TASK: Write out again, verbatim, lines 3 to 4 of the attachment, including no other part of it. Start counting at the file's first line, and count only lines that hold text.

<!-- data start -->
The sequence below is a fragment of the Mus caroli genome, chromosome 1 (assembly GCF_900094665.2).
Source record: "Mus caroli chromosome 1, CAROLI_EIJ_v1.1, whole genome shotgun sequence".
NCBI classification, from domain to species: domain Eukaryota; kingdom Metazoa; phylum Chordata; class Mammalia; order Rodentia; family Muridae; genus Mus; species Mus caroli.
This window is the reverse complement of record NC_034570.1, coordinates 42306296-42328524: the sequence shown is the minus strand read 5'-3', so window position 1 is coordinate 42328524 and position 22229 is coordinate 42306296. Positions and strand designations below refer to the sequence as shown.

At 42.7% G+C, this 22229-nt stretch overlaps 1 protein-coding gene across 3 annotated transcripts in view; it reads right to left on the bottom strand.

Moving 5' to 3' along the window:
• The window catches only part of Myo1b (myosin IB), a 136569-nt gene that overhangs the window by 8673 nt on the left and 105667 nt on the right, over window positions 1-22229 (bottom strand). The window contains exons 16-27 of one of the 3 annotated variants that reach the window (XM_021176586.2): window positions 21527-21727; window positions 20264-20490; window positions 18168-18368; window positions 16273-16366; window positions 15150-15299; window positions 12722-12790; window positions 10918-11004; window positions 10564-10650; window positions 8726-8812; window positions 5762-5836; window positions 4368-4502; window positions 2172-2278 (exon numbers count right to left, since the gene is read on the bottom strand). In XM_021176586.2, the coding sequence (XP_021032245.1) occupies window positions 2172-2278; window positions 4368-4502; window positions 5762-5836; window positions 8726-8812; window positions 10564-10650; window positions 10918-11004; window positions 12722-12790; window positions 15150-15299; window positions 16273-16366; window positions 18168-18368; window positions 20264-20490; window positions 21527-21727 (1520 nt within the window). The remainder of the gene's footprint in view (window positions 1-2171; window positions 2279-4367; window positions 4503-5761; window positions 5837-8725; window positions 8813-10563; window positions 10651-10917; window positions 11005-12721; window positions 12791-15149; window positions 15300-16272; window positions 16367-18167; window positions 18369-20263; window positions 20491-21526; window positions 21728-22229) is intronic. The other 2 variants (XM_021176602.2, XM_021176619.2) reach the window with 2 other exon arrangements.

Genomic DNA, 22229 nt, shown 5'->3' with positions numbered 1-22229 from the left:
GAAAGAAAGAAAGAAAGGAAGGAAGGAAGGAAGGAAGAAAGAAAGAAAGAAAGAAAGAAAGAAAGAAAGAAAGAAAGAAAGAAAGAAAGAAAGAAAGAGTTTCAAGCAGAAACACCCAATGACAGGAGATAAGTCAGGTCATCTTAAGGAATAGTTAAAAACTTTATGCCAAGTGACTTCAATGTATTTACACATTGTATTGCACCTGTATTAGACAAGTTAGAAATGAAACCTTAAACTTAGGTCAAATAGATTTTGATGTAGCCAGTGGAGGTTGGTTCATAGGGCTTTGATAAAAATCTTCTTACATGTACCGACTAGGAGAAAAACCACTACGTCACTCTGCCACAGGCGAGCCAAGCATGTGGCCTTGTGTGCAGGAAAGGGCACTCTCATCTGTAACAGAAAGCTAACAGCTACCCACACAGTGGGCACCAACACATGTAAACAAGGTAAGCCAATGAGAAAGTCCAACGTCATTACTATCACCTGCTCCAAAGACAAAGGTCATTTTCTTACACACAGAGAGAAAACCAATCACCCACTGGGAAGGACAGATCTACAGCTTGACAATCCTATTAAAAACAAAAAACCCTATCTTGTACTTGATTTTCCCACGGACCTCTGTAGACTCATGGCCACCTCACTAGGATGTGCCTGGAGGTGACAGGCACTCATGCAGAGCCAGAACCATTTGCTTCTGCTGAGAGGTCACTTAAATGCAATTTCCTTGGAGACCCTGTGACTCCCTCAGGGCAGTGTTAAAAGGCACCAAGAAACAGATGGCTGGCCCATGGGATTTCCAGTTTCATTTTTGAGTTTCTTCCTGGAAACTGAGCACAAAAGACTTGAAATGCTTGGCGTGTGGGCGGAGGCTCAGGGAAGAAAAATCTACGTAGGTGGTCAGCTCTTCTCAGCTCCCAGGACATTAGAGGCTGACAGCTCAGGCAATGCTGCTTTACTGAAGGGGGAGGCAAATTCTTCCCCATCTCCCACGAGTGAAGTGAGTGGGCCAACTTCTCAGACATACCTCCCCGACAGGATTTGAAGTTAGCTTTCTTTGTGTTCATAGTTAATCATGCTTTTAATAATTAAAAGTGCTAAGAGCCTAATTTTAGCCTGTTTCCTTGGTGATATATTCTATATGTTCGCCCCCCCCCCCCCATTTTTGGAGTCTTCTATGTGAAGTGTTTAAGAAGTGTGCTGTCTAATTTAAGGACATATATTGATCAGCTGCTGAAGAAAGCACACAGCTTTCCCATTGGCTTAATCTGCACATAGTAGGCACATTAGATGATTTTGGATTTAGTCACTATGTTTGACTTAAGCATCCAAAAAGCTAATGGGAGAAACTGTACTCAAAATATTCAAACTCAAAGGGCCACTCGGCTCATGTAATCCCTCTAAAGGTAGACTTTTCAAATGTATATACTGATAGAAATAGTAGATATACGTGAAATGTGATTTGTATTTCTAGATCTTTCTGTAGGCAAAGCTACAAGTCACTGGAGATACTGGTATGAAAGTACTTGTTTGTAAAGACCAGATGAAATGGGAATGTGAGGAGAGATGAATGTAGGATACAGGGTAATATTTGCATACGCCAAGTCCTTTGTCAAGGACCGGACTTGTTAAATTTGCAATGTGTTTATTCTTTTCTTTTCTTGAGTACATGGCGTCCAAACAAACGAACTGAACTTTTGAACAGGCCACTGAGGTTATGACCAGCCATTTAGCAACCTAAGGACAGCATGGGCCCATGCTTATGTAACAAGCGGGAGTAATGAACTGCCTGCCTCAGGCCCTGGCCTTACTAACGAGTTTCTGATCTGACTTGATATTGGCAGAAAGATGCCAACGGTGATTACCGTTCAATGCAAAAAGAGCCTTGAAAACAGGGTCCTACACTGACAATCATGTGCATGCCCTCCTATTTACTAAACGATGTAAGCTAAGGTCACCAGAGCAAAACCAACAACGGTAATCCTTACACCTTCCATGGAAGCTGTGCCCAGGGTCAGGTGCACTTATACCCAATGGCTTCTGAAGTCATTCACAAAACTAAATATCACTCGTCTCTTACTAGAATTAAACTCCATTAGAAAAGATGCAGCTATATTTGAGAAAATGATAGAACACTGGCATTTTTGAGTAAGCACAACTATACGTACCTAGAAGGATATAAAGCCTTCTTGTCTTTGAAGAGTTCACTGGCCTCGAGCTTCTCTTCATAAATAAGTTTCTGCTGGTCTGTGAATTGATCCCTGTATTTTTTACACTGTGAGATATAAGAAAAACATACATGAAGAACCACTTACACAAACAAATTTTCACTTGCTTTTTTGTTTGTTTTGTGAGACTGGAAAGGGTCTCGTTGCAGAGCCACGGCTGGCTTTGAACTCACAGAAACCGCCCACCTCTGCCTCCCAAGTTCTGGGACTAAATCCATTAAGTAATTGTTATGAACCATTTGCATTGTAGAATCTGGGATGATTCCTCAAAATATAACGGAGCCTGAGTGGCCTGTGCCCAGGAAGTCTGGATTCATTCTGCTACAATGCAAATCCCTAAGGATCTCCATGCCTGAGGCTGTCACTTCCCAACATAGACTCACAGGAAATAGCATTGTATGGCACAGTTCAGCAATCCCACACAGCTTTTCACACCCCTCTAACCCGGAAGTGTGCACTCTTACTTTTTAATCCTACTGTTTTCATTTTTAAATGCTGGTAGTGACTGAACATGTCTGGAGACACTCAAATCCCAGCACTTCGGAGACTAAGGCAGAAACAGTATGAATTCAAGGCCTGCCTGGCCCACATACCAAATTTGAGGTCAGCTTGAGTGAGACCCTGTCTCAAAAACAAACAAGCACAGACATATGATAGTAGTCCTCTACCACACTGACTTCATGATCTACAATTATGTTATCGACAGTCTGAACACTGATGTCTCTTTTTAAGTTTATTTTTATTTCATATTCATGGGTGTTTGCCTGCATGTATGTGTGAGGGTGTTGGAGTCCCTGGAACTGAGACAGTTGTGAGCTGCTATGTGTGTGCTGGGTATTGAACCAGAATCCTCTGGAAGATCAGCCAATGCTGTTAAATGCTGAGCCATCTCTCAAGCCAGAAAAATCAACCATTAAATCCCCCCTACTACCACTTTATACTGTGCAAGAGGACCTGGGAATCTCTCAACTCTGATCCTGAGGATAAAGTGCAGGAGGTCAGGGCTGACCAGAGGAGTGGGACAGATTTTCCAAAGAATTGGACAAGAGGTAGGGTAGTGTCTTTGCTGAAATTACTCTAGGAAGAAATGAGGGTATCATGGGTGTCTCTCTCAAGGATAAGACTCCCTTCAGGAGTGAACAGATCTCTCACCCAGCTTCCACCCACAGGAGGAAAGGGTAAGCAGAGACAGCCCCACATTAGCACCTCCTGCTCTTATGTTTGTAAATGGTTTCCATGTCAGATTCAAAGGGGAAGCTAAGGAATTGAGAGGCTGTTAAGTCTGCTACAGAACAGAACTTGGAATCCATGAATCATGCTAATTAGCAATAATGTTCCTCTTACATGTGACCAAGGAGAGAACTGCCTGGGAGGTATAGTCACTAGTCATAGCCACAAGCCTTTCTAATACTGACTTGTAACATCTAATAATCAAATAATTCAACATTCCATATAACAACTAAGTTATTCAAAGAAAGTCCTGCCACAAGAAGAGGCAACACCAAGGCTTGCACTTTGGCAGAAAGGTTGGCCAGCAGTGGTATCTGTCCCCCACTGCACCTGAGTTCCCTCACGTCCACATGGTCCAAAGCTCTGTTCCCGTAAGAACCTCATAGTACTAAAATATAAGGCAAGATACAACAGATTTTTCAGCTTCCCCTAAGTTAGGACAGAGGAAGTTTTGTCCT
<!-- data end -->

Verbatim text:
NCBI classification, from domain to species: domain Eukaryota; kingdom Metazoa; phylum Chordata; class Mammalia; order Rodentia; family Muridae; genus Mus; species Mus caroli.
This window is the reverse complement of record NC_034570.1, coordinates 42306296-42328524: the sequence shown is the minus strand read 5'-3', so window position 1 is coordinate 42328524 and position 22229 is coordinate 42306296. Positions and strand designations below refer to the sequence as shown.